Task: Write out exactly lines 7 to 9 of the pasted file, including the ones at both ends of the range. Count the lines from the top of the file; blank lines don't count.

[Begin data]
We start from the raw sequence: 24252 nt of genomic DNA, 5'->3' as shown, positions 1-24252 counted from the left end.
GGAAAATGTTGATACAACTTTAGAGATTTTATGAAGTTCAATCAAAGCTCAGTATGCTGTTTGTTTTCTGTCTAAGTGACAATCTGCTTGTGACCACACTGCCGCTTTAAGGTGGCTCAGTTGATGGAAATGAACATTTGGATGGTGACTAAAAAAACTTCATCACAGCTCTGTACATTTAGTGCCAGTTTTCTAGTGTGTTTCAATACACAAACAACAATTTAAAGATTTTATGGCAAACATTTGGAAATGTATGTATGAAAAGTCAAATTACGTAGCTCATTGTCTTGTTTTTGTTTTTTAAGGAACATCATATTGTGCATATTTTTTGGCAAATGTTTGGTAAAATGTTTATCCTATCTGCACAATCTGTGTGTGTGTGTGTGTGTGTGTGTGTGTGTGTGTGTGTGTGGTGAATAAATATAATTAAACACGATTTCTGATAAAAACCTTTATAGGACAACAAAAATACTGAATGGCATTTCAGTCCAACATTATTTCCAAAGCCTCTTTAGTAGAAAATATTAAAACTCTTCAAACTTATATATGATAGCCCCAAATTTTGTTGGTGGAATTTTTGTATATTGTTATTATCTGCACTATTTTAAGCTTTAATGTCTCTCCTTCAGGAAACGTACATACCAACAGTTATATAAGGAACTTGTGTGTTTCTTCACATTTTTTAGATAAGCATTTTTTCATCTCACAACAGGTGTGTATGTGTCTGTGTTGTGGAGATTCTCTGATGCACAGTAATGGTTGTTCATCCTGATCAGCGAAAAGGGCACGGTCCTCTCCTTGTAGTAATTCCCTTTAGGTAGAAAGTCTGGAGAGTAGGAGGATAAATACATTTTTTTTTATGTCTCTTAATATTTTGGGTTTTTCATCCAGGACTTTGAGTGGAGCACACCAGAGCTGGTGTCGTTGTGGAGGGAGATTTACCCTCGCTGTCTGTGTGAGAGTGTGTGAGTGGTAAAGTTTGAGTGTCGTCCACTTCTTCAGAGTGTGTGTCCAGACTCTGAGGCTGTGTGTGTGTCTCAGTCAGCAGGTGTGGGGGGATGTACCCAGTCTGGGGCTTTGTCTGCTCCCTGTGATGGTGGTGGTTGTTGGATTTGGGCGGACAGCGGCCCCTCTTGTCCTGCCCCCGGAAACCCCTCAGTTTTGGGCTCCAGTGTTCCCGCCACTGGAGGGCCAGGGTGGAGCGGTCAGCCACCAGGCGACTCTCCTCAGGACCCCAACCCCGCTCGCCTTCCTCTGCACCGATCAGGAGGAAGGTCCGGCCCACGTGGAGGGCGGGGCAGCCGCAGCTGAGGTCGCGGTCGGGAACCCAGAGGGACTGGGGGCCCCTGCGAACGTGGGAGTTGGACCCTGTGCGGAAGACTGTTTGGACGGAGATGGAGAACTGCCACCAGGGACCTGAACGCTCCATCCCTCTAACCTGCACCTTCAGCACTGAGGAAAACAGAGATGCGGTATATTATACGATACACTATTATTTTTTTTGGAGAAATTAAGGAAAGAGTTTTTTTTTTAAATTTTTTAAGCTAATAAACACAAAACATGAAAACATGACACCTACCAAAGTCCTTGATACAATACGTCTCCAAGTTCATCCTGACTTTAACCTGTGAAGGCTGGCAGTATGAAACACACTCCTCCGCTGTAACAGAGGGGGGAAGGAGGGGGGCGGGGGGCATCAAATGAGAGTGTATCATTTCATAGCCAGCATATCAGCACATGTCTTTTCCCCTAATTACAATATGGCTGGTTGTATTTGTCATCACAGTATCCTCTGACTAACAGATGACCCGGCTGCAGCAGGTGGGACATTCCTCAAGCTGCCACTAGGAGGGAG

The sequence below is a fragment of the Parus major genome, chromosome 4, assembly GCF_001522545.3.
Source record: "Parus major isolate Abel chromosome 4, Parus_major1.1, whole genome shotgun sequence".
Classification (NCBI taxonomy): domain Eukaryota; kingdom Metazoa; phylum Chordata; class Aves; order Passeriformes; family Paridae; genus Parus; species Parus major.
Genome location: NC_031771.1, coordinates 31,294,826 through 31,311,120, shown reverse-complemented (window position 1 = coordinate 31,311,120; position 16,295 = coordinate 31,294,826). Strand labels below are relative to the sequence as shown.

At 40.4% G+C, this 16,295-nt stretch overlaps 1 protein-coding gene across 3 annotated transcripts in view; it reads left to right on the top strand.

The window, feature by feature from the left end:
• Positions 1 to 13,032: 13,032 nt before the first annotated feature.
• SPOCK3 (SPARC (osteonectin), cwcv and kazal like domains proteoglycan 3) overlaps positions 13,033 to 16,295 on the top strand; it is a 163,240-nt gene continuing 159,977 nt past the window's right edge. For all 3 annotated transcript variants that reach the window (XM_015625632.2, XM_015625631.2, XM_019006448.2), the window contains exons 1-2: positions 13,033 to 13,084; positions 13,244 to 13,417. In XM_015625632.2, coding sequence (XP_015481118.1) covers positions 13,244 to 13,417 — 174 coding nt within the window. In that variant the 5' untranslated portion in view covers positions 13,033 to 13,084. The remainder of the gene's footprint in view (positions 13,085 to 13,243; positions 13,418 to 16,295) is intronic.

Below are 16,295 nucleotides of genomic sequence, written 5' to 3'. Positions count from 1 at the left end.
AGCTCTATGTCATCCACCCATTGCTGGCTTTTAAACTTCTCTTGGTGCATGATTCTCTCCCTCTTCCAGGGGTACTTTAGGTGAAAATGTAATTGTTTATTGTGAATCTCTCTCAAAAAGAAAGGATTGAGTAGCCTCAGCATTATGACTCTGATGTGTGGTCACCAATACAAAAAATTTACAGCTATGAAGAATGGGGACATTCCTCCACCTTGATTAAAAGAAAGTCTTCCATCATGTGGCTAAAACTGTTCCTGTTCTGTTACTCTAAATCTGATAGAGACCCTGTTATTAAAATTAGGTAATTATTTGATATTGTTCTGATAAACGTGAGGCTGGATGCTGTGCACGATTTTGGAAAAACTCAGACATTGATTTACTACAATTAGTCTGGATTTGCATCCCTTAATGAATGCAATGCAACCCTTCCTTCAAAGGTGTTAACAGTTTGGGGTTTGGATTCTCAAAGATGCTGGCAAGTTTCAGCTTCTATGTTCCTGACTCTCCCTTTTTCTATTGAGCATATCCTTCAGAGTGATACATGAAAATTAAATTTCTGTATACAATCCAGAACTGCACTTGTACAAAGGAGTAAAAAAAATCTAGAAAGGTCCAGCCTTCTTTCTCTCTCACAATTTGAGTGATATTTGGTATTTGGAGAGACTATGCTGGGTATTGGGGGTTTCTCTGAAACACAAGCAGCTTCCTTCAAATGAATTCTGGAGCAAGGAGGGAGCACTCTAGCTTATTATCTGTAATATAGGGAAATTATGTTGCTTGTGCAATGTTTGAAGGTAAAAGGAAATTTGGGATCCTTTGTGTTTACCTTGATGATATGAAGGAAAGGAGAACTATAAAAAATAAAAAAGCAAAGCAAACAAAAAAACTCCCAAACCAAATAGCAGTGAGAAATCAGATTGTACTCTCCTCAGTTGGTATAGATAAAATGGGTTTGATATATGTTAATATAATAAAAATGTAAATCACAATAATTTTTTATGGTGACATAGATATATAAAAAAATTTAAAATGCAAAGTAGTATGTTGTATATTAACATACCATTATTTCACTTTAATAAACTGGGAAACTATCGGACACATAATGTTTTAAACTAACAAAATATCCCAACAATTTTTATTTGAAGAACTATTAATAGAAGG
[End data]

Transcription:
At 40.4% G+C, this 16,295-nt stretch overlaps 1 protein-coding gene across 3 annotated transcripts in view; it reads left to right on the top strand.

The window, feature by feature from the left end:
• Positions 1 to 13,032: 13,032 nt before the first annotated feature.